Army's Pacific Pathways deployment concept kicks off in Indonesia
PUSLATPUR MARINE BASE, Indonesia — If U.S. Army Pacific wanted a place with few distractions to kick off its new concept for expeditionary-style forward deployment in Asia, this remote base on the east end of Java Island fits the bill.
The nearest urban area is hours away — on a narrow highway made treacherous by motorbikes, horse-drawn carts, lumbering trucks and precarious road shoulders. The base’s dusty scrub-tree terrain, ideal for live-fire training, spans mile after empty mile beside a looming volcanic crater wall spitting out embers that glow red in the night.
Yet aside from some grumbling about sunbaked tent life and monotonous meals, many of the soldiers involved in this year’s Garuda Shield exercise have developed a hearty camaraderie with their Indonesian counterparts during USARPAC’s inaugural Pacific Pathways engagement. For more than a month, soldiers from Joint Base Lewis-McChord in Washington and Schofield Barracks in Hawaii have been training with an infantry battalion of the host nation’s army, the Tentara Nasional Indonesia, or TNI.
“When we talk about the future of the Army, this is a microcosm of where our force is trying to go,” said Lt. Col. Michael Trotter, commander of 2nd Battalion, 1st Infantry Regiment, from Lewis-McChord.
Under Pacific Pathways, the Army will continuously develop small units to remain forward deployed for a series of already established annual exercises. During this initial Pathways, elements from Lewis-McChord and Schofield, which include Stryker fighting vehicles as well as Black Hawk and Apache helicopters, split up for simultaneous exercises – Keris Strike in Malaysia and Garuda Shield in Indonesia. In October they will join forces for the Orient Shield exercise in Japan.
Pathways is the U.S. Army’s conduit to developing a semi-permanent presence in the region, aside from the large force stationed in South Korea. While it’s not politically or financially feasible to outright establish permanent basing in “partner” countries — for example in Indonesia, Malaysia, Thailand or the Philippines — extended exercises are generally welcomed by host nations as a chance to learn from a highly professional force and glimpse advanced equipment.
From a larger perspective, Pathways is part of the Obama administration’s rebalance to the Pacific, which was intended to reinvigorate America’s diplomatic, economic and military influence in the region.
“You are the very best evidence of what it means for the United States to have strategically rebalanced its focus in this critically important Indo-Asia Pacific region,” USARPAC commander Gen. Vincent Brooks said to the assembled soldiers of both countries during a tour of the base on Wednesday. “We are essentially the military portion of the policy implemented for the Pacific rebalancing, if you will. This part in Indonesia is just one small piece of it.”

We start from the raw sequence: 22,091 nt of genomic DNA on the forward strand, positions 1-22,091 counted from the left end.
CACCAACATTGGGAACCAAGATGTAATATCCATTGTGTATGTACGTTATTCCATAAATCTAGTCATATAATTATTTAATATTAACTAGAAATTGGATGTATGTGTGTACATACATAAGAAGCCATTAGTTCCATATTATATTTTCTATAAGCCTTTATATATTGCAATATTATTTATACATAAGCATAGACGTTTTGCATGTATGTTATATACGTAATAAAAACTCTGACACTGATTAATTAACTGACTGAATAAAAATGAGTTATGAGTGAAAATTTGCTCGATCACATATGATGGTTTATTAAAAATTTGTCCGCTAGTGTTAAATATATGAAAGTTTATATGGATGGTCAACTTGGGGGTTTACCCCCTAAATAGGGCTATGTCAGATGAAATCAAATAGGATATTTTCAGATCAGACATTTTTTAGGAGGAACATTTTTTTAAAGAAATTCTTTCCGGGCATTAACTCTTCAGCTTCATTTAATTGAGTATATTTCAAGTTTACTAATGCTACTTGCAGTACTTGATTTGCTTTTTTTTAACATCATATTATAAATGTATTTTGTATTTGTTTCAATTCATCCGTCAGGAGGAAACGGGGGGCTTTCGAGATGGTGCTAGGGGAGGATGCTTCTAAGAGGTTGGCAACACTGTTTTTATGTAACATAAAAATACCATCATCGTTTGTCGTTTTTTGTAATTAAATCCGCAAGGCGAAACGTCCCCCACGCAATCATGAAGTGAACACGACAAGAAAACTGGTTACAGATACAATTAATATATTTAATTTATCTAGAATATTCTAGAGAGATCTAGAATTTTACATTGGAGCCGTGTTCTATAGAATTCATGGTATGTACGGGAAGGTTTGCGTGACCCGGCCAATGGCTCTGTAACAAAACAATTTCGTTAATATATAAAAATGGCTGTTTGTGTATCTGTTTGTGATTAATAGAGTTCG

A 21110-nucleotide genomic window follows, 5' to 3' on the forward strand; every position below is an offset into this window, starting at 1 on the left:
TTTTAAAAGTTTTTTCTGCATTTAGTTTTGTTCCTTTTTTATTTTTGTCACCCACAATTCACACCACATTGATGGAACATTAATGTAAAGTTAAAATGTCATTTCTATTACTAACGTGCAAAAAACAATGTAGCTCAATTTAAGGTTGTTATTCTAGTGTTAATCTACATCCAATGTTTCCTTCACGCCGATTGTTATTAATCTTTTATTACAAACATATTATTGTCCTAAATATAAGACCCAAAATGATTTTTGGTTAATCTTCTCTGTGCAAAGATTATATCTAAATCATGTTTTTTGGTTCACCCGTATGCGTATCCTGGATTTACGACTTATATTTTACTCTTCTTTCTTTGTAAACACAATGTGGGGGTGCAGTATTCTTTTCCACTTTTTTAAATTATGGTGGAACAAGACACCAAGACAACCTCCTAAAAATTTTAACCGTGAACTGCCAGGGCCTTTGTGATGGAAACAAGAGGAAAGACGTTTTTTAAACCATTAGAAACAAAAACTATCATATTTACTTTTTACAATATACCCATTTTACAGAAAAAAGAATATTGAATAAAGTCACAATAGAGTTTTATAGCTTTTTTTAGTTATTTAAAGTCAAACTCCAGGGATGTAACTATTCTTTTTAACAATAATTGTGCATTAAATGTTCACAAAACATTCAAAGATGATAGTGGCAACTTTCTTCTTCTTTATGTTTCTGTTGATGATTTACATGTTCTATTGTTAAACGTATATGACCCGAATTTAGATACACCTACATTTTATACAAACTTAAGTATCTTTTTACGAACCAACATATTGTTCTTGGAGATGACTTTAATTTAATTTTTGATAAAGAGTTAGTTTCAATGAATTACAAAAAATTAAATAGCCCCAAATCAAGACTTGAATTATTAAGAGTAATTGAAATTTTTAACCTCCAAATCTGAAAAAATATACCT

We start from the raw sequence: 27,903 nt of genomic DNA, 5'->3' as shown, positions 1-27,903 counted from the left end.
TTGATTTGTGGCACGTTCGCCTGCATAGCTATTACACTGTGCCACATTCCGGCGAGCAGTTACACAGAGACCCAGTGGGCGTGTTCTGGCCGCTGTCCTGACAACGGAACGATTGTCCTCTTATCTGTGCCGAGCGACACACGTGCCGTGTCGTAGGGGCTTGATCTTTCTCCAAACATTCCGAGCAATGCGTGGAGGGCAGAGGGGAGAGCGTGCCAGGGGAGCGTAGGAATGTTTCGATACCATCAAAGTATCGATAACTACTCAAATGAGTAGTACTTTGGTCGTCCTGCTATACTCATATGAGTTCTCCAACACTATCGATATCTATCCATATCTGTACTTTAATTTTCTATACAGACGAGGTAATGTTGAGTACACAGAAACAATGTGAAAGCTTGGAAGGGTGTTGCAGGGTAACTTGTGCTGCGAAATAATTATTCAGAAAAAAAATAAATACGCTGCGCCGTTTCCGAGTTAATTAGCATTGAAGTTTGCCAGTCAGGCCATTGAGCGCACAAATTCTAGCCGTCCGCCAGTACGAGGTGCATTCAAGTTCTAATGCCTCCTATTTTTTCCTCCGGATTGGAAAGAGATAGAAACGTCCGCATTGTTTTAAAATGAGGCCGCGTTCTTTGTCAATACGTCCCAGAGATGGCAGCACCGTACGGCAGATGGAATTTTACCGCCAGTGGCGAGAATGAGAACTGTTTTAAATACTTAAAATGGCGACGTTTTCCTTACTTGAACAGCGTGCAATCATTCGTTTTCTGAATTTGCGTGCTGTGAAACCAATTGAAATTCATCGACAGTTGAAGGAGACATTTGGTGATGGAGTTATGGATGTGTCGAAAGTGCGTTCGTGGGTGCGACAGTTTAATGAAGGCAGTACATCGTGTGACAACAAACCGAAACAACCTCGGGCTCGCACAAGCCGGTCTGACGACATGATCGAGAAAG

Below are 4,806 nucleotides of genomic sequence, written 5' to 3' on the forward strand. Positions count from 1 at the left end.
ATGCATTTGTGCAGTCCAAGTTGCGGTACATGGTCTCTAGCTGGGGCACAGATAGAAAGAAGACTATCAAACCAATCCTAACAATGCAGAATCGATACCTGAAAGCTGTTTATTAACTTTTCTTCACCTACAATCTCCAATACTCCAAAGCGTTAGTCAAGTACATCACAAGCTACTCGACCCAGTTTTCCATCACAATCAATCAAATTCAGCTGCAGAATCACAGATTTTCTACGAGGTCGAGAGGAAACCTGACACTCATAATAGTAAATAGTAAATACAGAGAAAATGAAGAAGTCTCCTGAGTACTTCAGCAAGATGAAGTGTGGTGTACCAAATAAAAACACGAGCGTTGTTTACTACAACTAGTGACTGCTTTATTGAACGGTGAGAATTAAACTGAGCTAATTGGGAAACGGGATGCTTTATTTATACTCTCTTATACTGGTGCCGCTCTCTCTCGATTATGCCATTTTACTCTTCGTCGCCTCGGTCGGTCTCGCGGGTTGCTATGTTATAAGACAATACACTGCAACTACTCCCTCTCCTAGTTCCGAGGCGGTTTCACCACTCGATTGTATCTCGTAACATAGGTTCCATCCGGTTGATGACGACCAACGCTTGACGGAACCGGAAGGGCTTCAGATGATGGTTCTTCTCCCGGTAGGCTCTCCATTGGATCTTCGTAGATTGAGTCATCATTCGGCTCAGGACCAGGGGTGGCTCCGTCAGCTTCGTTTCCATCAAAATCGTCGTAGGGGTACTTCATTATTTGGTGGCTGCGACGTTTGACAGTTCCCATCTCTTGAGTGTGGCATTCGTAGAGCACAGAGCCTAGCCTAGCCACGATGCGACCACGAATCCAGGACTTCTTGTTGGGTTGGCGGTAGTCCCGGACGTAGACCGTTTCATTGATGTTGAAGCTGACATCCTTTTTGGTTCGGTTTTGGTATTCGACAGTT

The challenge with implementing Pacific Pathways, Trotter said, is in developing the “expeditionary mindset” and addressing “things that have potentially atrophied over the last 13 years or so in the Iraq and Afghanistan fights.”
“How do we go back to our core competencies and fundamentals?” Trotter asked rhetorically. “We’re rediscovering some of those things coming into this country and working with our TNI partners, something that we have not done before – at least in our formation.”
Trotter emphasized that the Army did not have a specific “training path” for exercises in Indonesia and Malaysia. This is a major shift away from how the Army Forces Generation model had used fairly scripted training for soldiers deploying to Afghanistan and Iraq, which even tailored training down to a specific locale, he said.
“Coming out of Iraq and Afghanistan as we have, as we rebalance the Army and transform the Army, our training path was going back to our core competencies and fundamentals – regardless of where we were going to be stationed or regardless of where we were going to be deployed.”
Soldiers heading to Indonesia and Malaysia did, however, undergo “deep-dive” training, everything from language and history to weapons systems and rank structure in the host countries, he said.
Whether for those reasons or the seclusion of Puslatpur Marine Base – which was even far-flung for the TNI troops — many soldiers say they’ve developed a strong bond with their TNI counterparts.
“They train together. They live together. They eat together,” said Sgt. First Class Charles Moore of the 25th Infantry.
“We did a 20-kilometer foot march together, us and them, amongst each other’s ranks, walking together. Everything we do is together.”
Soldiers from the two countries can often be seen and heard running together for morning PT, during which the Indonesian soldiers keep the pack moving with lilting chants.
“We’ve actually been working together on a chant,” said Sgt. First Class Patrick O’Brien of the 1st Infantry. It’s a short chant that combines English and Bahasa, the dominant language in the country.
“It’s pretty exciting. Their chant, I’m told, is to bring them together and motivate them, saying, ‘We’re an army. We’re an army of one.’
“Ours together has been all about being soldiers and doing the mission together.”